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    Prostate Biopsy

    How It Is Done continued...

    Your skin at the biopsy site is cleaned with an antiseptic solution, and the area around it is covered with sterile cloth. Your doctor will wear sterile gloves. It is very important that you do not touch this sterile area.

    Transrectal ultrasound (TRUS) is generally used to guide the needle to the correct biopsy location.

    A small cut (incision) is made in your perineum. Your doctor inserts a finger into the rectum to hold the prostate gland and then inserts the needle through the incision and into the prostate gland. To collect a sample of tissue, the needle is gently turned and then pulled out. Biopsy samples may be taken from several areas of the prostate. Pressure is applied to stop the bleeding, and a small bandage is placed over the cut. The biopsy usually takes about 15 to 30 minutes.

    How It Feels

    You may feel a slight sting when you receive an injection of medicine to numb your skin. You may feel a dull pressure as the biopsy needle is inserted. For a transrectal biopsy, you may feel pressure in the rectum while the ultrasound probe or guiding finger is in place. You also may feel a brief, sharp pain as the biopsy needle is inserted into the prostate gland. Usually several biopsy samples are collected.

    Following the biopsy, you will be asked to avoid strenuous activities for about 4 hours. You may have mild pain in the pelvic area and blood in your urine for up to 5 days. Also, you may have some discoloration of your semen for up to 1 month after the biopsy. If you had a transrectal biopsy, you may experience a small amount of bleeding from your rectum for 2 to 3 days after the biopsy.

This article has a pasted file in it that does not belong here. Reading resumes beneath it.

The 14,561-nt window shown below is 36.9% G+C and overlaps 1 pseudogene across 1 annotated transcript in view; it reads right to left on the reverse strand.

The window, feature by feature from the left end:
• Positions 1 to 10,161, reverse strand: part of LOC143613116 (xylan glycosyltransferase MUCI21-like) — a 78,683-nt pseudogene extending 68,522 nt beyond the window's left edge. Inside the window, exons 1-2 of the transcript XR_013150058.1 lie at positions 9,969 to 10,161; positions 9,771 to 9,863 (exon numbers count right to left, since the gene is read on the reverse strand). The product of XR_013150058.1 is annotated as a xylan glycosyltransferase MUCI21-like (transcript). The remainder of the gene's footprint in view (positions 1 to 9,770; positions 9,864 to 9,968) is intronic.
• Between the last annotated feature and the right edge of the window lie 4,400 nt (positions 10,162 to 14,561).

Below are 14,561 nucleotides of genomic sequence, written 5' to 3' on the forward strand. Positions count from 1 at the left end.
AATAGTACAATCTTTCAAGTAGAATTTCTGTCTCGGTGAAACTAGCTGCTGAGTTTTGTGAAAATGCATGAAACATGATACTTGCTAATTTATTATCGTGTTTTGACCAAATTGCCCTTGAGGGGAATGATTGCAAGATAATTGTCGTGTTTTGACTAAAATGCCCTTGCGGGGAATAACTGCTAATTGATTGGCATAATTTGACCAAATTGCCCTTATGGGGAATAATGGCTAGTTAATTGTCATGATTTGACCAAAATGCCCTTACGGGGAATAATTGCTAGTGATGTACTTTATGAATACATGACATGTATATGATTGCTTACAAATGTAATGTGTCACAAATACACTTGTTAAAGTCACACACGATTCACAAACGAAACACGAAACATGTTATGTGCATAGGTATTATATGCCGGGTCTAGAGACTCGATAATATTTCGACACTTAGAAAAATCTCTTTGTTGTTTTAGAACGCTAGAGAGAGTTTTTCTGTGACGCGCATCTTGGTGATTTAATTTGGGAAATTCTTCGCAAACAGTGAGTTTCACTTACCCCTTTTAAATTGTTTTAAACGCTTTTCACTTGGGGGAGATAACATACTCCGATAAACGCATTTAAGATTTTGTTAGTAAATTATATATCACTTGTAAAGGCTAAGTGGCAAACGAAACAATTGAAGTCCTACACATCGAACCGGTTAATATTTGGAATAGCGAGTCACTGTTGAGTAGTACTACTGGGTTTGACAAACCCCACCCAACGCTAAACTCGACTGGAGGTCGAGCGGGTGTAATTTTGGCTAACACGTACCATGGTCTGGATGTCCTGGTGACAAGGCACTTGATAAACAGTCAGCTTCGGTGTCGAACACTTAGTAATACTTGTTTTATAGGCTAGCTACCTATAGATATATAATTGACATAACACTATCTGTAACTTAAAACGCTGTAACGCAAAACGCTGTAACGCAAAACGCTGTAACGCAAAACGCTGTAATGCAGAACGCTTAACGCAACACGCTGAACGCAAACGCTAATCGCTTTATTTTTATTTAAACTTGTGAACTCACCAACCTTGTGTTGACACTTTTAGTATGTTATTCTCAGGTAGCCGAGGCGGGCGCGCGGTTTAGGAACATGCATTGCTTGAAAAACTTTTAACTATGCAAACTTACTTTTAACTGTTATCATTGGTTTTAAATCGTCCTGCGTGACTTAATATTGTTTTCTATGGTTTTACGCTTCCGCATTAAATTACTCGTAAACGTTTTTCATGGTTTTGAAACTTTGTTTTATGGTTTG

If you have a transurethral biopsy, you may have a urinary catheter in place for a few hours after the biopsy. You also may need to take an antibiotic medicine for several days after the biopsy.

    If you have a general anesthetic, you will be in a recovery room for a few hours after the biopsy. You will need someone to drive you home when you are released. When you get home, your muscles may ache and you may feel tired for the rest of the day.

    WebMD Medical Reference from Healthwise

    Last Updated: November 14, 2014
    This information is not intended to replace the advice of a doctor. Healthwise disclaims any liability for the decisions you make based on this information.

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